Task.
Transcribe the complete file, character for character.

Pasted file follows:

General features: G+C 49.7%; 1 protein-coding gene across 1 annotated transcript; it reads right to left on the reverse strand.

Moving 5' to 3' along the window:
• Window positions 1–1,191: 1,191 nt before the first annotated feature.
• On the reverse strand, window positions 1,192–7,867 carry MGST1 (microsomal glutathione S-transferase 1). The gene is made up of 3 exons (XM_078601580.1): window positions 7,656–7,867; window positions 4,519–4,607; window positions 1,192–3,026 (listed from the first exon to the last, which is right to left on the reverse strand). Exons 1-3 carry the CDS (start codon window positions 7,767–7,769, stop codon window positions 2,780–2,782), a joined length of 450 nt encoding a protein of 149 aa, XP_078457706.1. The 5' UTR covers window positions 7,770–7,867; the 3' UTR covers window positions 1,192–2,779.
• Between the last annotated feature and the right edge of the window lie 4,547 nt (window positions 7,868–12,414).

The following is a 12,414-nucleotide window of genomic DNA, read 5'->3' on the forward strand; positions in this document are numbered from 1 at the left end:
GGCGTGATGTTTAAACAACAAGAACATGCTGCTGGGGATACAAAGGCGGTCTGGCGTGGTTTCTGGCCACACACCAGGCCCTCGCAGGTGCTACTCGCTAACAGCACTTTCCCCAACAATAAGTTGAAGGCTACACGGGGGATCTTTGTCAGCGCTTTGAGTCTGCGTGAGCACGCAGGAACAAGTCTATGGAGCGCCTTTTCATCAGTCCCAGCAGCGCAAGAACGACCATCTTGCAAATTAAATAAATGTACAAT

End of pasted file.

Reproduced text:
General features: G+C 49.7%; 1 protein-coding gene across 1 annotated transcript; it reads right to left on the reverse strand.

Moving 5' to 3' along the window:
• Window positions 1–1,191: 1,191 nt before the first annotated feature.
• On the reverse strand, window positions 1,192–7,867 carry MGST1 (microsomal glutathione S-transferase 1). The gene is made up of 3 exons (XM_078601580.1): window positions 7,656–7,867; window positions 4,519–4,607; window positions 1,192–3,026 (listed from the first exon to the last, which is right to left on the reverse strand). Exons 1-3 carry the CDS (start codon window positions 7,767–7,769, stop codon window positions 2,780–2,782), a joined length of 450 nt encoding a protein of 149 aa, XP_078457706.1. The 5' UTR covers window positions 7,770–7,867; the 3' UTR covers window positions 1,192–2,779.
• Between the last annotated feature and the right edge of the window lie 4,547 nt (window positions 7,868–12,414).

The following is a 12,414-nucleotide window of genomic DNA, read 5'->3' on the forward strand; positions in this document are numbered from 1 at the left end:
GGCGTGATGTTTAAACAACAAGAACATGCTGCTGGGGATACAAAGGCGGTCTGGCGTGGTTTCTGGCCACACACCAGGCCCTCGCAGGTGCTACTCGCTAACAGCACTTTCCCCAACAATAAGTTGAAGGCTACACGGGGGATCTTTGTCAGCGCTTTGAGTCTGCGTGAGCACGCAGGAACAAGTCTATGGAGCGCCTTTTCATCAGTCCCAGCAGCGCAAGAACGACCATCTTGCAAATTAAATAAATGTACAAT